6.7

Atomic Blonde

Movies Reviews Atomic Blonde
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<i>Atomic Blonde</i>

1. The moment you’re waiting for in Atomic Blonde, the reason you’re watching in the first place, doesn’t come until more than an hour in. Sure, we’ve seen Charlize Theron’s Lorraine Broughton kick some ass to that point, as we’d expect from John Wick co-director David Leitch, but nothing that rises to the level of audaciousness of that genre-bending cult hit. We’ve sat through a lot of plot and a lot of espionage intrigue that we’ve seen hundreds of times before, and we sure do listen to a lot, a lot, of ’80s music. But the movie, until that particular moment, never justifies its existence, never lets us in on anything special it’s doing than giving Theron an opportunity to knock some fools’ heads around. It’s just another movie, and not a particularly interesting one. And then it happens.

2. The background of the fight scene that makes Atomic Blonde worthy of seeing regardless of everything that comes before and after it is not particularly relevant; it’s all related to that mostly by-the-numbers plot we were just mostly dismissive of. All that matters is that it happens. The details: There’s a man (Eddie Marsan) at the bottom of the stairs she must protect. There are four men, with guns, at the top of the stairwell that she must vanquish before they get to the bottom. The camera won’t turn away, at any point. She’s just gotta fight her way down there. The scene, a 10-minute-long bravura sequence—it’s not shot in one-take, but it feels like it, Birdman-style—is a sweaty, grunting, exhausting, absolutely exceptional sequence that instantly becomes one of the more iconic fight scenes of the last two decades. Think the corridor fight from Oldboy, only three times as long, and in knee-high boots, and ending with a car chase. By the end, you’ll be gasping for air as much as everyone fighting is.

3. The rest of the film is at best pedestrian up to that point and, at its worst, a bit of a restless sit. Theron always keeps it moving, though, as Broughton, an MI6 officer under interrogation by a superior officer (Toby Jones) and a CIA bigwig (John Goodman, who could have a whole next act to his career playing cynical lifelong spooks in trench coats, hiding grave secrets). Just days after the Berlin Wall has fallen in 1989, Broughton relays the plot in flashback, as she and fellow MI6 agent David Percival (James McAvoy), a shady tapped-in Berlin operative, attempt to get back “The List,” a McGuffin that apparently includes the name and secrets of every spy from every country on the planet. Along the way, she runs into a mysterious “Watchmaker” (Til Schweiger), a family man (Marsan) who has memorized the contents of “The List” and, intriguingly, an inexperienced French operative (Sofia Boutella) who seems to know a lot less about espionage than she does about getting Broughton into her bed (not that either are complaining).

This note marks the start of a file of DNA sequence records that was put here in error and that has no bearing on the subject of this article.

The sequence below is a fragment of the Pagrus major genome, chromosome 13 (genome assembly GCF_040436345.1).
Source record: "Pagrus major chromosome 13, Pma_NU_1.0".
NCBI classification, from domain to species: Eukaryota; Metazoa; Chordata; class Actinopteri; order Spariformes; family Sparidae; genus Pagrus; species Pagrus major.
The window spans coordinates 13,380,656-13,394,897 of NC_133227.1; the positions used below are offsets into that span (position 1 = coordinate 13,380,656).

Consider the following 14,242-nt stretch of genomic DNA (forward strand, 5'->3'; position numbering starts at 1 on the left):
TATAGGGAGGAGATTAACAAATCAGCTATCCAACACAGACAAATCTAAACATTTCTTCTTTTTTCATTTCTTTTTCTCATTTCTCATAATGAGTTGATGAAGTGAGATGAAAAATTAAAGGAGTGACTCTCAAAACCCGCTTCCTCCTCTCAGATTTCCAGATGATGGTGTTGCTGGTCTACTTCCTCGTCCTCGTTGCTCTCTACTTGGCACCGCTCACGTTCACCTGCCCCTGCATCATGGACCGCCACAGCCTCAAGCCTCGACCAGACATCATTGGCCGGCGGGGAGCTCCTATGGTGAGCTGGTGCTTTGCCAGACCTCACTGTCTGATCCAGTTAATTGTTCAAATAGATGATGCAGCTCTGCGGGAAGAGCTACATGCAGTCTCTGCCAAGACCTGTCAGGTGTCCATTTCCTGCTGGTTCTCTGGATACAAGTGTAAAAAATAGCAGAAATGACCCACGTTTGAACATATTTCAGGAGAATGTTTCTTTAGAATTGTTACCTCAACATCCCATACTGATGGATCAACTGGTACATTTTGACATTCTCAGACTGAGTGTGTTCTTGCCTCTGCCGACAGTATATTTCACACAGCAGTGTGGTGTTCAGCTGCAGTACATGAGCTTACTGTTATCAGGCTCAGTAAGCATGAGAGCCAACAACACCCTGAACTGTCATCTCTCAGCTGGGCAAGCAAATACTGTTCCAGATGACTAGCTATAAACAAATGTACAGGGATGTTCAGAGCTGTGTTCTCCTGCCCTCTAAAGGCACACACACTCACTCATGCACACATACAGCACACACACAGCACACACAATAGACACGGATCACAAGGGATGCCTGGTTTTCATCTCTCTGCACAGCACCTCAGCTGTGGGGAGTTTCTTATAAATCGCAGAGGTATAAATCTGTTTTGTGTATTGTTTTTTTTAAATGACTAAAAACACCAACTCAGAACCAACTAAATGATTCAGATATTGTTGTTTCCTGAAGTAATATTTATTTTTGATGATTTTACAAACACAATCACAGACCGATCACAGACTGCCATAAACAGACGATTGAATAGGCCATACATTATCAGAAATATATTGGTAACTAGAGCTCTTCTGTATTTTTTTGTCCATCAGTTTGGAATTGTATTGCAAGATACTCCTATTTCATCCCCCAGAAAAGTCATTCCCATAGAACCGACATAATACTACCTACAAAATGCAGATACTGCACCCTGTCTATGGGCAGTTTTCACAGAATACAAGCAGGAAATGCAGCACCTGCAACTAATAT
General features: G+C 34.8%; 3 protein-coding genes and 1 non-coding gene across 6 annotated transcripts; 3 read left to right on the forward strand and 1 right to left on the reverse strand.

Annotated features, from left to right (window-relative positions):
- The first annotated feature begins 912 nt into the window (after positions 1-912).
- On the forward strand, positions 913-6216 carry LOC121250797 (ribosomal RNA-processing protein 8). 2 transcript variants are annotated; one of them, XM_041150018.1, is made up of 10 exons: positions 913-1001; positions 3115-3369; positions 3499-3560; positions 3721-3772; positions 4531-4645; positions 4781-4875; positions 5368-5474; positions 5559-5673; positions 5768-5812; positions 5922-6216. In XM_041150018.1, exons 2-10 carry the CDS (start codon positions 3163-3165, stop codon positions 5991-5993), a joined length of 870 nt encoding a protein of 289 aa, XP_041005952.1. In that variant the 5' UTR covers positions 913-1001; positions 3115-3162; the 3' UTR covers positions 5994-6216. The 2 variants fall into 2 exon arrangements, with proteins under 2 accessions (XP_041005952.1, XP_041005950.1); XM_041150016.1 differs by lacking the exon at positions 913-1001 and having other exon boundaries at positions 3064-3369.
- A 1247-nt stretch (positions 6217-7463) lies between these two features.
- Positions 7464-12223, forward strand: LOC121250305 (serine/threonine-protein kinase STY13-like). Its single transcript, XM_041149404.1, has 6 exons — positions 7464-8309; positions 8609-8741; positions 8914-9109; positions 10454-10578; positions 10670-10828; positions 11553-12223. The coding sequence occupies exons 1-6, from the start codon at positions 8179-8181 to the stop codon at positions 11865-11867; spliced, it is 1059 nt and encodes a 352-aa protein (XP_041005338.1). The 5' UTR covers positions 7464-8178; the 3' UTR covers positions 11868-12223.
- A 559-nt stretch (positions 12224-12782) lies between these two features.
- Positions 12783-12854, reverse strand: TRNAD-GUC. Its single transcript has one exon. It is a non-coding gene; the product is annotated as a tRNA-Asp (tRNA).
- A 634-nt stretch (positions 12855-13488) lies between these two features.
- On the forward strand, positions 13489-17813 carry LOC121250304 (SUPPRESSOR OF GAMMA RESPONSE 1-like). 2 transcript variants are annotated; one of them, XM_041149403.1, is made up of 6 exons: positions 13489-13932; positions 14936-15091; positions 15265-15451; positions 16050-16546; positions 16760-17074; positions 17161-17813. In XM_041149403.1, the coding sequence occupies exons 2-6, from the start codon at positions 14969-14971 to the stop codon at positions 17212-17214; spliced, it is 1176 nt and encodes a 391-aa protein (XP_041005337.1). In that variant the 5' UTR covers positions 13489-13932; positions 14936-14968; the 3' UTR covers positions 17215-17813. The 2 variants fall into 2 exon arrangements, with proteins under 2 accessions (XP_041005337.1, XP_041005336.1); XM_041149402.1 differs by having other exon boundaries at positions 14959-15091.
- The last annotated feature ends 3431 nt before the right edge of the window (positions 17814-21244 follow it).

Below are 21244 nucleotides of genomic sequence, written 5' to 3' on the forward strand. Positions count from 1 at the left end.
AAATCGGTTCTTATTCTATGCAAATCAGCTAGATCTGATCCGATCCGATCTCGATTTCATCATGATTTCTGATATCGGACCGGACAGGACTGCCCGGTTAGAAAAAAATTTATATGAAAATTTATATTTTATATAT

4. You won’t find much of this particularly new or enlightening. It’s a little surprising, considering how much thought Leitch (no relation, by the way) has put into the action sequences, how perfunctory and even lackadaisical the rest of the film is. The plot itself isn’t just derivative, it’s muddled; he keeps throwing twists and turns and red herrings at us until we essentially give up trying to follow along. He doesn’t have a firm enough control over tone to get us to care about the particulars, and the Fall of the Berlin Wall backdrop seems less about real-world political ramifications and more about allowing him to set every scene to an ’80s song. (They’re also the most obvious, “Now That’s What I Call The ’80s!” selections at every turn. This movie plays “99 Red Balloons” twice. Also, this movie takes place in 1989, but there is no “My Prerogative” or Guns & N’ Roses here: This thing is Flock of Seagulls all the way.) It’s surprising how little investment there is in the details of this story; it’s just a bunch of pretend posing and plot turns you’ll see coming a mile away. This might have the least surprising Villain Reveal in recent memory.

5. Theron still yanks the thing over the finish line, though. We’ve seen Theron be tough before (most famously in Mad Max: Fury Road), but she’s fascinatingly formidable yet vulnerable here. She’s both more perfect and more furious than everybody else but also not impervious to pain. She’s given more flaws, more fighting weaknesses, than John Wick ever had; she takes a bunch of hits, and you feel them. It makes her, and every scene she’s in, that much more mesmerizing. Broughton has no superpowers, which makes her victories and persistence all the more impressive. She’s a true warrior. I’m not sure I need to see much of anything else in Atomic Blonde again, from the setting to the supporting characters to even the music. But I’d watch Leitch direct Theron kicking ass for plenty of movies to come. If the world reacts to that stairs sequence the way I think they will, I’ll get the opportunity.

Grade: B-

Director: David Leitch
Writer: Kurt Johnstad
Starring: Charlize Theron, James McAvoy, John Goodman, Til Schweiger, Eddie Marsan, Sofie Boutella, Toby Jones
Release Date: July 28, 2017


Grierson & Leitch write about the movies regularly and host a podcast on film. Follow them on Twitter or visit their site.

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